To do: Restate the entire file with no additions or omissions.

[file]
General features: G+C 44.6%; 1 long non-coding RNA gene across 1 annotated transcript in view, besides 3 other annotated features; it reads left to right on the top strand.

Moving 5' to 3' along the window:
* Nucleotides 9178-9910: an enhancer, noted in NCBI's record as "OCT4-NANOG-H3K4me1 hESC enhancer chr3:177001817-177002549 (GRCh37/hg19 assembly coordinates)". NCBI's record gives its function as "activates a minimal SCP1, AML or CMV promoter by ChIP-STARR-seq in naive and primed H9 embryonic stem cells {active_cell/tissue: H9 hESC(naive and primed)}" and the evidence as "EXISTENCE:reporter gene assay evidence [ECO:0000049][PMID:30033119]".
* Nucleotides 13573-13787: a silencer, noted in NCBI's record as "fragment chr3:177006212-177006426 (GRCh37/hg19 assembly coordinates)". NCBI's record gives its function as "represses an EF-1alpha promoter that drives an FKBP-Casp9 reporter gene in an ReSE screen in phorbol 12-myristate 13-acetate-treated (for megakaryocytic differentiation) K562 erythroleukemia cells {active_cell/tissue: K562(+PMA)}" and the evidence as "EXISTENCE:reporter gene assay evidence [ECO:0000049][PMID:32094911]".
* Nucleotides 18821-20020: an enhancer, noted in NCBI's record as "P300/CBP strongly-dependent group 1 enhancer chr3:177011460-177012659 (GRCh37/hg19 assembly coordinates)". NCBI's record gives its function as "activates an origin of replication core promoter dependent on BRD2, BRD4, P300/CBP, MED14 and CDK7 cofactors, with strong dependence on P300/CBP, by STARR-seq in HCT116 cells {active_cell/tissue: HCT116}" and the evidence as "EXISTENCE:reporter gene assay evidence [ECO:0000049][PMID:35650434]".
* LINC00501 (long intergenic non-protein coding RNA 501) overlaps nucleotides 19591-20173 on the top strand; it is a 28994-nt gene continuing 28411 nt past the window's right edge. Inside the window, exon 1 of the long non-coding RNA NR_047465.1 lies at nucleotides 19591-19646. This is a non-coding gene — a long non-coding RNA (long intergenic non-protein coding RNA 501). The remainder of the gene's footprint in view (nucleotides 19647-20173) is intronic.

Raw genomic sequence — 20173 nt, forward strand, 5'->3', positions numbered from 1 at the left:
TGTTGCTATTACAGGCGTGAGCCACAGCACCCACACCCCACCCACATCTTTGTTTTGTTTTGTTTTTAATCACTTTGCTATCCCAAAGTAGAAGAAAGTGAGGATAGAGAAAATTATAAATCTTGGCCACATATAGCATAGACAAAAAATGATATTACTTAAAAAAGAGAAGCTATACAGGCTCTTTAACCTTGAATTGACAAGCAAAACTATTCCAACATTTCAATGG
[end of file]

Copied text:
General features: G+C 44.6%; 1 long non-coding RNA gene across 1 annotated transcript in view, besides 3 other annotated features; it reads left to right on the top strand.

Moving 5' to 3' along the window:
* Nucleotides 9178-9910: an enhancer, noted in NCBI's record as "OCT4-NANOG-H3K4me1 hESC enhancer chr3:177001817-177002549 (GRCh37/hg19 assembly coordinates)". NCBI's record gives its function as "activates a minimal SCP1, AML or CMV promoter by ChIP-STARR-seq in naive and primed H9 embryonic stem cells {active_cell/tissue: H9 hESC(naive and primed)}" and the evidence as "EXISTENCE:reporter gene assay evidence [ECO:0000049][PMID:30033119]".
* Nucleotides 13573-13787: a silencer, noted in NCBI's record as "fragment chr3:177006212-177006426 (GRCh37/hg19 assembly coordinates)". NCBI's record gives its function as "represses an EF-1alpha promoter that drives an FKBP-Casp9 reporter gene in an ReSE screen in phorbol 12-myristate 13-acetate-treated (for megakaryocytic differentiation) K562 erythroleukemia cells {active_cell/tissue: K562(+PMA)}" and the evidence as "EXISTENCE:reporter gene assay evidence [ECO:0000049][PMID:32094911]".
* Nucleotides 18821-20020: an enhancer, noted in NCBI's record as "P300/CBP strongly-dependent group 1 enhancer chr3:177011460-177012659 (GRCh37/hg19 assembly coordinates)". NCBI's record gives its function as "activates an origin of replication core promoter dependent on BRD2, BRD4, P300/CBP, MED14 and CDK7 cofactors, with strong dependence on P300/CBP, by STARR-seq in HCT116 cells {active_cell/tissue: HCT116}" and the evidence as "EXISTENCE:reporter gene assay evidence [ECO:0000049][PMID:35650434]".
* LINC00501 (long intergenic non-protein coding RNA 501) overlaps nucleotides 19591-20173 on the top strand; it is a 28994-nt gene continuing 28411 nt past the window's right edge. Inside the window, exon 1 of the long non-coding RNA NR_047465.1 lies at nucleotides 19591-19646. This is a non-coding gene — a long non-coding RNA (long intergenic non-protein coding RNA 501). The remainder of the gene's footprint in view (nucleotides 19647-20173) is intronic.

Raw genomic sequence — 20173 nt, forward strand, 5'->3', positions numbered from 1 at the left:
TGTTGCTATTACAGGCGTGAGCCACAGCACCCACACCCCACCCACATCTTTGTTTTGTTTTGTTTTTAATCACTTTGCTATCCCAAAGTAGAAGAAAGTGAGGATAGAGAAAATTATAAATCTTGGCCACATATAGCATAGACAAAAAATGATATTACTTAAAAAAGAGAAGCTATACAGGCTCTTTAACCTTGAATTGACAAGCAAAACTATTCCAACATTTCAATGG